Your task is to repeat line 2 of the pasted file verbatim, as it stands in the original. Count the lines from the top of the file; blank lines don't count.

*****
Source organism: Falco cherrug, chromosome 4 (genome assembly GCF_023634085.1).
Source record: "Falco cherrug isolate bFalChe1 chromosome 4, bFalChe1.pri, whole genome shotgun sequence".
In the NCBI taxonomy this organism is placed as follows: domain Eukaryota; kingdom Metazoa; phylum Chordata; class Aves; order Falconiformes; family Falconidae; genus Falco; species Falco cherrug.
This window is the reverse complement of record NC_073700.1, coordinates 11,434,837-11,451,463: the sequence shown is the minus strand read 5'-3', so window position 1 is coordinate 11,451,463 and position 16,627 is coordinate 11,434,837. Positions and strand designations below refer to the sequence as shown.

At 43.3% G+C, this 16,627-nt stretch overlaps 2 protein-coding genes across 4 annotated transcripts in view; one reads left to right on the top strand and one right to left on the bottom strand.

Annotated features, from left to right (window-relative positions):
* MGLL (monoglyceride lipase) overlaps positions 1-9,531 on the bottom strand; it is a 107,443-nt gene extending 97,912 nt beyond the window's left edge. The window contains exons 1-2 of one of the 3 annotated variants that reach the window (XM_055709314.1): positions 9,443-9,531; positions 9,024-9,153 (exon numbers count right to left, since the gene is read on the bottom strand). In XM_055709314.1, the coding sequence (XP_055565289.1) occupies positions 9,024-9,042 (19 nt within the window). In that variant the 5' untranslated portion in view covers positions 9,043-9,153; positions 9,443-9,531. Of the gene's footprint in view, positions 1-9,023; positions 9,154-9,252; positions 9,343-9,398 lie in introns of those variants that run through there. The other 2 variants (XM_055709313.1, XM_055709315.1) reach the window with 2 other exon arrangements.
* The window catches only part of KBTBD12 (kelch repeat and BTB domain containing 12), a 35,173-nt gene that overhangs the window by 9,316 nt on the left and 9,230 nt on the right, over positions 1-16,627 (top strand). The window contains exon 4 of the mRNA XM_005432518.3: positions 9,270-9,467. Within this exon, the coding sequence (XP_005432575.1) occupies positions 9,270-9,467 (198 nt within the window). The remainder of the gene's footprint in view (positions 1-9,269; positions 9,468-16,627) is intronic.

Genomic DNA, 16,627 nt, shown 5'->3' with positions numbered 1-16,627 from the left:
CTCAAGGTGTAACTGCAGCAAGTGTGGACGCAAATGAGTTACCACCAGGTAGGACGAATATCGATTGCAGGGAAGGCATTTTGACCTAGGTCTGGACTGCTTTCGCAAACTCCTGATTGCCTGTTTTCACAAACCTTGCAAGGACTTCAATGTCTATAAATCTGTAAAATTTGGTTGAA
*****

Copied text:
Source record: "Falco cherrug isolate bFalChe1 chromosome 4, bFalChe1.pri, whole genome shotgun sequence".